government.15 In cases like this, record management
is essential to show that the company paid employees,
recorded injuries sustained while employed, and was
compliant with the law of the country where the activity
occurred.
might have jurisdiction under the Nationality Principle, a
company should look at the location of the company and its
agents and employees.
Effects principle
Under the effects principle, a country has jurisdiction when
the actions of a party cause injury to another party in that
country.10 Under the effects principle, the country where
the injury occurred has jurisdiction. This principle applies
in product liability cases, for example. The effect principle
also applies in cases where the product is a web service.
Examples of web services that invoke the effects principle
include intellectual property infringements and cases where
the content (e.g., adult material) is illegal in the country
where the material is received. When considering whether
the effects principle applies, a company should look at
where its products and/or services are marketed and sold.
In sum, as a general rule, if a company or organization
actively pursues or engages in commerce within a
jurisdiction, either by people, product or service, then it
is subject to the laws and regulations of that jurisdiction.
A good rule to follow is if you want the protection and
privileges of a jurisdiction, you must apply the rules and
regulations of that jurisdiction.
Protective principle
The protective principle gives countries the right to protect
their national functions.11 The activities may occur inside
or outside of the country and may be by citizens of any
country. Examples of matters where the protective principle
applies include counterfeiting of national currency or
state seal, forging government documents, espionage, or
conspiracy to violate a country’s immigration or customs
laws. If a company’s activities threaten the state function of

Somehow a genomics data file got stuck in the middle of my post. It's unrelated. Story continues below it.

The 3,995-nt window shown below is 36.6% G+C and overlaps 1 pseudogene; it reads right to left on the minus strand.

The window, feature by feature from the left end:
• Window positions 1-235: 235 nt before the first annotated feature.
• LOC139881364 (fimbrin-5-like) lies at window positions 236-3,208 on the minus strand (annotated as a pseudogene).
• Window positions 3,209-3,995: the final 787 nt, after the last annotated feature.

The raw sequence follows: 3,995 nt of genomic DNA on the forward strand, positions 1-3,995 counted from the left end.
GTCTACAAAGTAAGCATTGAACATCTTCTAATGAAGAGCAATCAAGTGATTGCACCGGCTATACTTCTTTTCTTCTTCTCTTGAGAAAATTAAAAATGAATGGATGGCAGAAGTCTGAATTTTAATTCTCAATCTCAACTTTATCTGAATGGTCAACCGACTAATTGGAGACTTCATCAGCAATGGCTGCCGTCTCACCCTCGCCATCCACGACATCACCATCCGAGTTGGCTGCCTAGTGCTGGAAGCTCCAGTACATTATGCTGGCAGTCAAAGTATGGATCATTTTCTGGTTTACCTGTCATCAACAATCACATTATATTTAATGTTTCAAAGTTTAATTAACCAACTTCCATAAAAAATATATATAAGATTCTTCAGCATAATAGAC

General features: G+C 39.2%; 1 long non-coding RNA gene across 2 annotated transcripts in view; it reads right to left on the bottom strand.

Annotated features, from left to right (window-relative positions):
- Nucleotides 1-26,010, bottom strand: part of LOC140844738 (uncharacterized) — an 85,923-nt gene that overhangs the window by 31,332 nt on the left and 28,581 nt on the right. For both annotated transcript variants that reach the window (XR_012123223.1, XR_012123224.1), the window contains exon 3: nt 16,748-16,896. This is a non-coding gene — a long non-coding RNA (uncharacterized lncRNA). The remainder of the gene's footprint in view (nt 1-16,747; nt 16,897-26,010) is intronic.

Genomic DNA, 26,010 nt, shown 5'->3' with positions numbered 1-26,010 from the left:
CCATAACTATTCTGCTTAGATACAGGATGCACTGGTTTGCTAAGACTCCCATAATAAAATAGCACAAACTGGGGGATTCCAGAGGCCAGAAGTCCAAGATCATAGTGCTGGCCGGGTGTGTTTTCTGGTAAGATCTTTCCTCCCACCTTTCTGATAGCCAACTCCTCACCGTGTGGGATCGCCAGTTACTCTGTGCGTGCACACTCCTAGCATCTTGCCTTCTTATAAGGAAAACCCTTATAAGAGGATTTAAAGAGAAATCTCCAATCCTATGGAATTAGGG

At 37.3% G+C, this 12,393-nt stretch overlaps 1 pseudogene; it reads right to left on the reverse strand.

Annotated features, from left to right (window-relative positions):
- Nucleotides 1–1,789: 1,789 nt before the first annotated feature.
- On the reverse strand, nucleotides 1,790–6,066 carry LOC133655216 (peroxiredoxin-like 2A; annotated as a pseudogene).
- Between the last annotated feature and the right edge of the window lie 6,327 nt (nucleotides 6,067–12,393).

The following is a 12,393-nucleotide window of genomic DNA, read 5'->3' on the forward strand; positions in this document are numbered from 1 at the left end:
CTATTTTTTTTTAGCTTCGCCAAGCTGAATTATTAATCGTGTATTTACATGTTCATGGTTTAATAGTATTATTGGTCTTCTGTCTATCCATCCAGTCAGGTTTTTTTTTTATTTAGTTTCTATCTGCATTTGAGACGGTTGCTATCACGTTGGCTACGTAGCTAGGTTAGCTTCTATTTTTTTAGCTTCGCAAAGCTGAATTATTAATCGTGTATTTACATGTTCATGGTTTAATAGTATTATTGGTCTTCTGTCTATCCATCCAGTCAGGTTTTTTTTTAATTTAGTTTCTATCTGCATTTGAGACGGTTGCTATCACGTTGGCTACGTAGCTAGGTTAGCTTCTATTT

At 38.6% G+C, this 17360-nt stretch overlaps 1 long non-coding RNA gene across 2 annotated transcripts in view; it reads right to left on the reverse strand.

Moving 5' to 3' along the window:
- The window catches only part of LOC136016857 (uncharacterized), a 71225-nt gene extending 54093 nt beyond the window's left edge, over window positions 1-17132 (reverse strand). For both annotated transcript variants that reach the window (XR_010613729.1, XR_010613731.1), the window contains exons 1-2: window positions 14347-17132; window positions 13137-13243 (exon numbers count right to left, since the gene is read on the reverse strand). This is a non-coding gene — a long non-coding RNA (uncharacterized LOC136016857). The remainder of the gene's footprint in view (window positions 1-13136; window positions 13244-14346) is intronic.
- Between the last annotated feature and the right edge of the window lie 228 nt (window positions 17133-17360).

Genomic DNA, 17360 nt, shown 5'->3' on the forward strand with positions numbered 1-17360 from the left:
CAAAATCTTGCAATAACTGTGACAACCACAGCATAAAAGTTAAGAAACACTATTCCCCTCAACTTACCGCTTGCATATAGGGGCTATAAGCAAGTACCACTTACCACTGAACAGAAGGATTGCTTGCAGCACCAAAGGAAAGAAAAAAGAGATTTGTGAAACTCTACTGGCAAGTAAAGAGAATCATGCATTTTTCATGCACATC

a country, then the protective principle will apply and that
country will have jurisdiction.
Regional international distinctions
Both Spain and the
United Kingdom invoked
the universality principle
to bring charges against
Chilean President
Augusto Pinochet.
Once a company determines it is potentially subject to the
jurisdiction of a country, it should become familiar with the
laws of that country. This includes the company’s record
manager, who must become familiar with the country’s
laws to ensure the records retention schedule is compliant
with those laws. Often this requires specialized help, such
as a local attorney or firm familiar with records laws in that
country.
If you want the
protection and privileges
of a jurisdiction, you
must apply the rules and
regulations of
that jurisdiction.
The following section discusses some distinctions in laws
that impact records management in different regions
throughout the world. This analysis includes record
management issues associated with personally identifiable
or sensitive information (PII) and legal status of electronic
records, retention requirements associated with corporate
filings, customs, labor, and tax, and other considerations
such as statutes of limitations.
Universality principle
The universality principle recognizes the right of any state
to bring criminal proceedings regarding certain crimes,
irrespective of the location of the crime and the nationality
of the perpetrator or the victim.12 “It is based on the
notion that certain crimes are so harmful to international
interests that states are entitled – and even obliged – to
bring proceedings against the perpetrator, regardless of the
location of the crime and the nationality of the perpetrator
or the victim.”13 Normally these crimes include heinous
actions such as genocide, torture, or slavery.
United States and Canada
In both the United States and Canada, electronic records
are generally acceptable when records are legally required
to be kept.16
10
Restatement (Third) § 402(1)(C)
11
Restatement (Third) § 402(3)
12
Xavier Philippe, The Principles of Universal Jurisdiction and Complementarity:
How Do the Two Principles Intermesh? 88 Int’l Rev. of Red Cross 375, 377
(June 2006)
13
Typically these are crimes committed by governments or
government officials, but corporations become complicit in
these crimes when companies provide services that further
or advance these crimes.14 For example, the United States
claimed jurisdiction in a case against a pipeline company
when, to build a pipeline for Burma’s military, the company
used employees tortured and enslaved by Burma’s
Id. (citing Mary Robinson, ‘Foreword,’ The Princeton Principles on Universal
Jurisdiction, Princeton University Press, Princeton, 2001, p. 16)
14
Kendra Magraw, Corporate-Complicity Liability Under the Principle of Universal